By Martin N Murphy, PhD/ Heritage
Russia perceives itself as surrounded by enemies, and that the strategic depth that has been its principal security must be restored. In this sense, no territory is more significant than Ukraine. Russian leadership also worries about the erosion of a zone around Russia’s borders where politically dangerous ideas can be stifled before they undermine the regime’s hold on power.
Russia’s leadership believes it can stem this erosion and achieve its objectives by combining organized military violence with economic, political, and diplomatic activity, a combination called new generation warfare (NGW). NGW is a concept for fighting total war in Europe, across all fronts—political, economic, informational, cyber—simultaneously through fear and intimidation without launching a large-scale attack. If fighting is required, it is highly networked and multi-directional. The stakes can be raised rapidly, possibly without limit.
President Vladimir Putin is confident in this approach because he sees US hesitation as opportunity and believes the US is overly dependent on military responses. Thus, NGW is designed to avoid giving the US and other adversaries a reason to respond using military force. The U.S. needs to broaden its response portfolio to include political, diplomatic, economic, financial, cyber, covert, and other means coordinated into a comprehensive approach to counter the NGW strategy. Russia has brought total war back to Europe—in a hidden, undeclared, and ambiguous form. Failure to confront Russian opportunism will validate Putin’s approach.
In the night of February 26 to 27, 2014, small groups of armed men, who later acquired the labels “little green men,” and even “polite green men” (which were anything but), appeared across Crimea. They corralled Ukrainian forces in their bases, making it plain that any attempt to leave would be met with violence; they took over communications masts and studios, ensuring that the only messages accessible to the Crimean population were those they sent out; they took over government offices, ensuring that no decisions other than those they approved could be made; and eventually, at the point of a gun, ensured that the Crimean assembly voted to approve a plebiscite, which would eventually return a near-Soviet-era approval rating of 93 percent for the (re)-unification of Crimea with Mother Russia. Vladimir Putin, president of Russia, later admitted the denials made at the time about Russian involvement were untrue, and that the entire operation had been planned and conducted by Russia’s armed forces. Shorn of its disguise it was a Russian invasion and occupation pure and simple.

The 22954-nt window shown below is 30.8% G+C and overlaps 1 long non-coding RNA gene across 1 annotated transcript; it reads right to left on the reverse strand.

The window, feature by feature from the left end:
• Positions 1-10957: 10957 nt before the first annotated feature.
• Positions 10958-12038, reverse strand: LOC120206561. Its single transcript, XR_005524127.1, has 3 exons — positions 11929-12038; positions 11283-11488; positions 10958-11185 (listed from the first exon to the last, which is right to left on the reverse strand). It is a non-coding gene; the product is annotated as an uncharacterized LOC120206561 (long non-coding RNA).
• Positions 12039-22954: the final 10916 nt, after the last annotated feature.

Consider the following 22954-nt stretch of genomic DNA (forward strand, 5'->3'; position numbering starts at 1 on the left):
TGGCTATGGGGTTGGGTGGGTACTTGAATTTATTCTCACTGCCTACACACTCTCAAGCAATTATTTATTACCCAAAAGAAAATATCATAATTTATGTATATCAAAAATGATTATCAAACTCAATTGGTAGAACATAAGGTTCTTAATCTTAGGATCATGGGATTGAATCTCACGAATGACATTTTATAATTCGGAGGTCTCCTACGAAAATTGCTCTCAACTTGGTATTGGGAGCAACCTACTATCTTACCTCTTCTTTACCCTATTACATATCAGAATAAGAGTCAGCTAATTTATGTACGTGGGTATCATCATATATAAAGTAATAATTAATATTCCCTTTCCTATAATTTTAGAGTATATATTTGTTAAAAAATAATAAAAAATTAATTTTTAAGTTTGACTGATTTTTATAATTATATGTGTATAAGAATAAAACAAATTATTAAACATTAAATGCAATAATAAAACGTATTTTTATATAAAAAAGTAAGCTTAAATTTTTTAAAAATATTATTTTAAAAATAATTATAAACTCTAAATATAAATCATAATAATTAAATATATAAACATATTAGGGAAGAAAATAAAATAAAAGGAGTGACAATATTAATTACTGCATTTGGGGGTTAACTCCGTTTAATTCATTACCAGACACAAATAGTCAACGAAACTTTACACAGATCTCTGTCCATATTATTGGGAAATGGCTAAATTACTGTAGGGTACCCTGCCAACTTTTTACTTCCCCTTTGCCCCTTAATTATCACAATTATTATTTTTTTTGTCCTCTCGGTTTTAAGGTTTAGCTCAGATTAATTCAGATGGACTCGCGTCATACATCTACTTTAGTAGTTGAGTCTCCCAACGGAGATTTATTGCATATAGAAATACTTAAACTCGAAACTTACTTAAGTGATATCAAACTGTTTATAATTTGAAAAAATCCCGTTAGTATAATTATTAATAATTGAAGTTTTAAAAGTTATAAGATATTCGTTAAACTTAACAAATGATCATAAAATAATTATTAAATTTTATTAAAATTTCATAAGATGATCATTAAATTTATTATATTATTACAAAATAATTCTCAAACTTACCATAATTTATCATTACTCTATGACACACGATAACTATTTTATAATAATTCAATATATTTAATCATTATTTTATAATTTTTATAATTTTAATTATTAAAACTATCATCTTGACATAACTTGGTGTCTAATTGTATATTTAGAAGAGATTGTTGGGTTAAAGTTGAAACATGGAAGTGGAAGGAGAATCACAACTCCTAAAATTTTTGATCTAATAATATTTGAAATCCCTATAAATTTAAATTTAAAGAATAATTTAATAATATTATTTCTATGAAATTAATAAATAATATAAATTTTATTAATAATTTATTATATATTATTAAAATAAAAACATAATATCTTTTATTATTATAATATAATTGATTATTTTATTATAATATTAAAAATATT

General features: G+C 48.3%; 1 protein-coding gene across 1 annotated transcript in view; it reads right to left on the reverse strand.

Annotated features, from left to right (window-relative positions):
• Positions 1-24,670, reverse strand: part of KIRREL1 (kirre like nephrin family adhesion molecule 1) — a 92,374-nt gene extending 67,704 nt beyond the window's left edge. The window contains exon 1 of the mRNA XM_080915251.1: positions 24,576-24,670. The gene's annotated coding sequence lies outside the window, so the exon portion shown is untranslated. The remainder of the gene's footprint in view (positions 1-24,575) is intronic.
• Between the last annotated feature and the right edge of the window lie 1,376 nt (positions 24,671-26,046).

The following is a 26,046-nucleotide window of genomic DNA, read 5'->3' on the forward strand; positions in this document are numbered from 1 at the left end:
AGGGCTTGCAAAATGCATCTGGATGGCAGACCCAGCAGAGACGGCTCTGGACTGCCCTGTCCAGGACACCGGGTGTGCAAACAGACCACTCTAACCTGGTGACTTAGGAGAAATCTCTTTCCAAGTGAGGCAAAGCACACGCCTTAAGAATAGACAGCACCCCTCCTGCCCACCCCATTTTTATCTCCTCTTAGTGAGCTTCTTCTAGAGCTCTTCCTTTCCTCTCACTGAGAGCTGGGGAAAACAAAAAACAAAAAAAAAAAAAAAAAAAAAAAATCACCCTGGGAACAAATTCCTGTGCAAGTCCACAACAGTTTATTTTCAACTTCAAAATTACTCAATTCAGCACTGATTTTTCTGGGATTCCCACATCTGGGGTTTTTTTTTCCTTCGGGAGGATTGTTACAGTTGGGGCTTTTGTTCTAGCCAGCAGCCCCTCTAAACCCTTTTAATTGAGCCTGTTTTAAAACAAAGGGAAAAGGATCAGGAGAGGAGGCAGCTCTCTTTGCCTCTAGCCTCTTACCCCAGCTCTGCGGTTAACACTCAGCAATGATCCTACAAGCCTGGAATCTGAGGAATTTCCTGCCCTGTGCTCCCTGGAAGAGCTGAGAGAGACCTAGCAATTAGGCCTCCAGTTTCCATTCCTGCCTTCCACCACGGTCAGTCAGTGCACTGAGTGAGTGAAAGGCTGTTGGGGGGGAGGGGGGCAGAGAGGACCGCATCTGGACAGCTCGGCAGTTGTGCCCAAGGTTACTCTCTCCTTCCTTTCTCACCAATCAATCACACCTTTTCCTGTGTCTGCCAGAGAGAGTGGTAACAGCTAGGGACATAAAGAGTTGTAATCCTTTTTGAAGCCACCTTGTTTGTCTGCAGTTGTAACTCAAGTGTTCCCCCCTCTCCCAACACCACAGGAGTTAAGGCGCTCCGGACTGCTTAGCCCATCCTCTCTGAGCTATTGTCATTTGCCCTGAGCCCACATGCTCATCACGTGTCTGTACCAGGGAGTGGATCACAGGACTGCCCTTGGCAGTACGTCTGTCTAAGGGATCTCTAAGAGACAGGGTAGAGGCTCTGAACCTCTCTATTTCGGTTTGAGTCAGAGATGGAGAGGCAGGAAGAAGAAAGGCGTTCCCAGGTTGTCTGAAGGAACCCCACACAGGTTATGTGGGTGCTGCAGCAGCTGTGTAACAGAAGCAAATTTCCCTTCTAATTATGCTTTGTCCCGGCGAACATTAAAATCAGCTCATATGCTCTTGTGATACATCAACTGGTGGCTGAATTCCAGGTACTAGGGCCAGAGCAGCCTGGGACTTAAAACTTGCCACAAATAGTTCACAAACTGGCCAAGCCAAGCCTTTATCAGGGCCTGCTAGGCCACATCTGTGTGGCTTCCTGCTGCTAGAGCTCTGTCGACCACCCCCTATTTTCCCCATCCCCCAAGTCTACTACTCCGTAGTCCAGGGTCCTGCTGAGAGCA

Crimea is a peninsula extension of Ukraine that, while incorporated into Russia in Tsarist times, had been part of Ukraine since 1954. It remained so when the Soviet Union collapsed and Ukraine emerged as an independent state. The transfer was reaffirmed in a further treaty in 2003. Russia’s invasion was an act of war in contravention of the United Nations Charter and international law. Moreover, when Russia subsequently absorbed Crimea, it was the first forced transfer of territory in Europe since 1945. Russia’s claims that it has acted legally in response to appeals by the ousted Ukrainian President Victor Yanukovych, and the region’s majority Russian-speaking population, were manifestly bogus.
This illegal act, and the subsequent Russian invasion of eastern Ukraine, has sparked shamefully little international outrage. The belief appears widespread that, while the West seeks a negotiated settlement to the eastern Ukraine invasion, it will acquiesce to the seizure of Crimea. The principal Western response has been economic: the imposition of a very limited range of sanctions on Russian individuals and corporations which, although they have inflicted quite possibly greater economic pain than is realized or yet apparent, has not made Russia’s leadership re-think its aggression or restore the status quo ante. No attempt has been made to supply Ukraine with the arms it needs to expel the Russian-backed forces from its territory. This reluctant response, not least by the Obama Administration, makes a broad-based understanding of what appears to be a new Russian politico-military doctrine essential. The same goes for the steps the United States and its allies need to take to counter it successfully in the future.
How Russia views the West
Russia perceives itself as a country surrounded by enemies. This has been a persistent theme throughout its history. It was an important driver of its westward territorial expansion into Central Europe, south across the Black Sea and into the Caucasus, and east all the way to the Pacific, in search of strategic depth. It began under the tsars, took a pause during the early days in the aftermath of the Bolshevik Revolution, but continued in 1945 under the rule of Stalin. With the fall of the Soviet Union, significant portions of that depth were lost, most significantly in Europe.